Annie John

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“Annie John is a haunting and provocative story of a young girl growing up on the island of Antigua. A classic coming-of-age story in the tradition of The Catcher in the Rye and A Portrait of the Artist as a Young Man, Kincaid’s novel focuses on a universal, tragic, and often comic theme: the loss of childhood. Annie’s voice—urgent, demanding to be heard—is one that will not soon be forgotten by readers.”- Goodreads

Annie John was riveting. Stunning. A page turn that grabs the reader and doesn’t let go until its over. We follow Annie John as she goes through puberty and the shift in her town of Antiqua. Most of this novel is show post-colonial. After her land has been colonized by the British. I really enjoyed this book a lot more than I thought I would. The way Jamaica Kincaid poked fun at the after effects of colonization with brilliant characters and awesome motifs is wonderful. The story itself isn’t that hard of read with the biggest factor. The relationship between Annie John’s mom and her being the main story. The dynamics that factor into their relationship rely heavy on Annie not actually knowing herself and trying to be to much like her.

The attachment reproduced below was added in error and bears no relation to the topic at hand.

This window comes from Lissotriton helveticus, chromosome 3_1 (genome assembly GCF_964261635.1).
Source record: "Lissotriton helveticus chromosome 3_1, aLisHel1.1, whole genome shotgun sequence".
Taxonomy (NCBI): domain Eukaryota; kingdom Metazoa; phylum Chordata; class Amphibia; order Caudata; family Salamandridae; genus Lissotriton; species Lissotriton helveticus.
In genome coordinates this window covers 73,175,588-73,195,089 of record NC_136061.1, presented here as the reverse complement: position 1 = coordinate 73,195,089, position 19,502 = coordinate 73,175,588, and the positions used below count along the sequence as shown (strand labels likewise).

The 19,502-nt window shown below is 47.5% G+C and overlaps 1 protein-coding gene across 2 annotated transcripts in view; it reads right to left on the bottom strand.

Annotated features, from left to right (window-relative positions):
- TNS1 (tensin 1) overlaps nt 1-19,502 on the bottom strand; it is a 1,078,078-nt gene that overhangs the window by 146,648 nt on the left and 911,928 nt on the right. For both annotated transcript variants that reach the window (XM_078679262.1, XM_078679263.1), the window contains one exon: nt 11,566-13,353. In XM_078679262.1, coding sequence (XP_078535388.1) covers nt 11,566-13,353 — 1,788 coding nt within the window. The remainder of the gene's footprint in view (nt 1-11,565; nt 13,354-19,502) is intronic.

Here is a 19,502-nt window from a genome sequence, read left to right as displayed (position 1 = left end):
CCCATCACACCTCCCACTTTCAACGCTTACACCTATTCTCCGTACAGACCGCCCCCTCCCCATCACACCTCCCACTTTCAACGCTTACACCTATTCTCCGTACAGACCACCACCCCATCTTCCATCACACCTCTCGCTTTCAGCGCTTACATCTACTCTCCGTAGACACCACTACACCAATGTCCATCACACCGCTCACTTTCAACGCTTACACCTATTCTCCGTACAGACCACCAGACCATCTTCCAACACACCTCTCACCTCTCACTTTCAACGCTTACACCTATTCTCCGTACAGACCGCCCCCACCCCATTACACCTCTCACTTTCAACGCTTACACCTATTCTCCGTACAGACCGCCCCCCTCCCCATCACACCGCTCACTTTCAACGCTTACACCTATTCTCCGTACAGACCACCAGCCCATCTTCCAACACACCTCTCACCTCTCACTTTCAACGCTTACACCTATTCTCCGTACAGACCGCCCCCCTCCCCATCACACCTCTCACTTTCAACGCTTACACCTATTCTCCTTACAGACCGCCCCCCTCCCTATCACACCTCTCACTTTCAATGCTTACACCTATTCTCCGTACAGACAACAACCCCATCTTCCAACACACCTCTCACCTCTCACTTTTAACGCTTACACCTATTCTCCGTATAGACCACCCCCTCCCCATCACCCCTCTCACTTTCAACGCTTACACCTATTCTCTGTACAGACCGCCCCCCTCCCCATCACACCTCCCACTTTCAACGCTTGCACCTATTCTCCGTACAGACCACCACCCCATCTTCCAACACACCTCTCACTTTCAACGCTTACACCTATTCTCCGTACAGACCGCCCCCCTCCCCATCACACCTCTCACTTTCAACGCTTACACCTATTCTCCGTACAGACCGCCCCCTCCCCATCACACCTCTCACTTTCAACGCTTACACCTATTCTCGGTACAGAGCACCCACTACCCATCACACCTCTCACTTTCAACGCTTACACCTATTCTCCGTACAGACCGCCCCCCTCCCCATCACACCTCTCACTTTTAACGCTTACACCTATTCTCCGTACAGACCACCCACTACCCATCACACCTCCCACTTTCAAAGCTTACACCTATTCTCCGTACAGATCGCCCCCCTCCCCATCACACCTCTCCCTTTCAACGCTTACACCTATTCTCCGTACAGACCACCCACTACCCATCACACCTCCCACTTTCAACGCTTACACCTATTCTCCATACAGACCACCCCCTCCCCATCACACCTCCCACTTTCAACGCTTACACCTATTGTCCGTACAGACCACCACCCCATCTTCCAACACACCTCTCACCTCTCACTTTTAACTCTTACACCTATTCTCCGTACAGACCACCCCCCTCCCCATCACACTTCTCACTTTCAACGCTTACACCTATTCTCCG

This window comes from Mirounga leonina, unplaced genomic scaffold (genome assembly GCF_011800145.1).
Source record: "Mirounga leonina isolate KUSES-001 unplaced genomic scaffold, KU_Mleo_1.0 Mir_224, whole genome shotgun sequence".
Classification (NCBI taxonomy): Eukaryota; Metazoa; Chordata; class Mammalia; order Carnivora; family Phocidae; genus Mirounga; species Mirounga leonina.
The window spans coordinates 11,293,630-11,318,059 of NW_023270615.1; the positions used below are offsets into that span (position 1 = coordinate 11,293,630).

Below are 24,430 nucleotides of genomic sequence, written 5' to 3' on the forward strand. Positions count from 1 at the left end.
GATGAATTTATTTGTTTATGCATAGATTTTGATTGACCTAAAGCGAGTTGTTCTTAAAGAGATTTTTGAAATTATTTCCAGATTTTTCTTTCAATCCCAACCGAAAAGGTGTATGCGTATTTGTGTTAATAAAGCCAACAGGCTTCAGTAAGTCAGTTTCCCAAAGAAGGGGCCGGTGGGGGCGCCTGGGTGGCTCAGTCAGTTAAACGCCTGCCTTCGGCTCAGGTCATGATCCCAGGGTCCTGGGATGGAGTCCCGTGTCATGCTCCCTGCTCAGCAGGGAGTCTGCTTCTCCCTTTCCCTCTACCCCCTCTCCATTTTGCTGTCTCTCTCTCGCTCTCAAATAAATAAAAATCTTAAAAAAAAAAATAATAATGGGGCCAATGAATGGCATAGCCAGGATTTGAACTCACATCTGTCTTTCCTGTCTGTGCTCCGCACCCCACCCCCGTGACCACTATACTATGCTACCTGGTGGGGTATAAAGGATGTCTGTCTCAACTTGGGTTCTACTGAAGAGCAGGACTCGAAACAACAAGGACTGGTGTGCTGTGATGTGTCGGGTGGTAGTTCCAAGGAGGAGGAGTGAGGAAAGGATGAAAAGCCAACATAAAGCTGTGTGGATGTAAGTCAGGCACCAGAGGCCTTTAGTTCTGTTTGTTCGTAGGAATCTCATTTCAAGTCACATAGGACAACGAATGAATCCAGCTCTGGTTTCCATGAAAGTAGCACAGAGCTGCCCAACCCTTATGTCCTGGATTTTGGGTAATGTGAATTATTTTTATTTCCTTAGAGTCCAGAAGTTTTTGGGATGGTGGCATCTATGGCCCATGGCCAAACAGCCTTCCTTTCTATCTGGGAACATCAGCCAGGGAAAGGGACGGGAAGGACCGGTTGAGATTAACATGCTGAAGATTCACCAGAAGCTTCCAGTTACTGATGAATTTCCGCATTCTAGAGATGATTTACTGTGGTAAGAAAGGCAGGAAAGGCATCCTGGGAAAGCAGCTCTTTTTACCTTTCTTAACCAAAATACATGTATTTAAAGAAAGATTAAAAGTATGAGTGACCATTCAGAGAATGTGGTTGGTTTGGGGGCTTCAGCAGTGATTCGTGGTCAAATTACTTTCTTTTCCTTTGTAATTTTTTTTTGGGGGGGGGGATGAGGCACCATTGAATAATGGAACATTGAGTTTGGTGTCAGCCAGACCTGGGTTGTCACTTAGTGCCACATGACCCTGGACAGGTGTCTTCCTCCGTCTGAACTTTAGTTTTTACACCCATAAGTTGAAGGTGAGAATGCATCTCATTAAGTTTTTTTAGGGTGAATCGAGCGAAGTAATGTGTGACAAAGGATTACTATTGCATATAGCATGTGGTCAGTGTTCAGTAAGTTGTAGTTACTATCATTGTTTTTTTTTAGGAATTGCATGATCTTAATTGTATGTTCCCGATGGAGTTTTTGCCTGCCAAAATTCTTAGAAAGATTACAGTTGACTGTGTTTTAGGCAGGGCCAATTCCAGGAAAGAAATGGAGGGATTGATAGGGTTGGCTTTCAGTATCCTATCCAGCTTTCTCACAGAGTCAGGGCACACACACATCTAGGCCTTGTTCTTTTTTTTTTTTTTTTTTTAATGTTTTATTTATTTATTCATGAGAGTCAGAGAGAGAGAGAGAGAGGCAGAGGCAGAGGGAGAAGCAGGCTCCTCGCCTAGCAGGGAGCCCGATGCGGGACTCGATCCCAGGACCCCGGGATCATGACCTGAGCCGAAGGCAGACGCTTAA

The two other characters who played a significant point for me was the Red Girl and Gwen. Both different. While the latter can be consider a symbol of assimilation. The former is what anti-assimilation. They both however, play significant roles in shaping who Annie becomes post puberty. We are constantly reminded what post-colonial looks like in this book from the teachers at her school, to way they shop, and the social restrictions placed on them. All of this becomes to much to bare for little Annie when she wishes to capsize a ship, which is a big metaphor for removing the after effects of the British empire on her land. It’s the decolonizing desire that moves Annie away from away throughout the book that makes me really enjoy it. I give this book 3 stars out of five.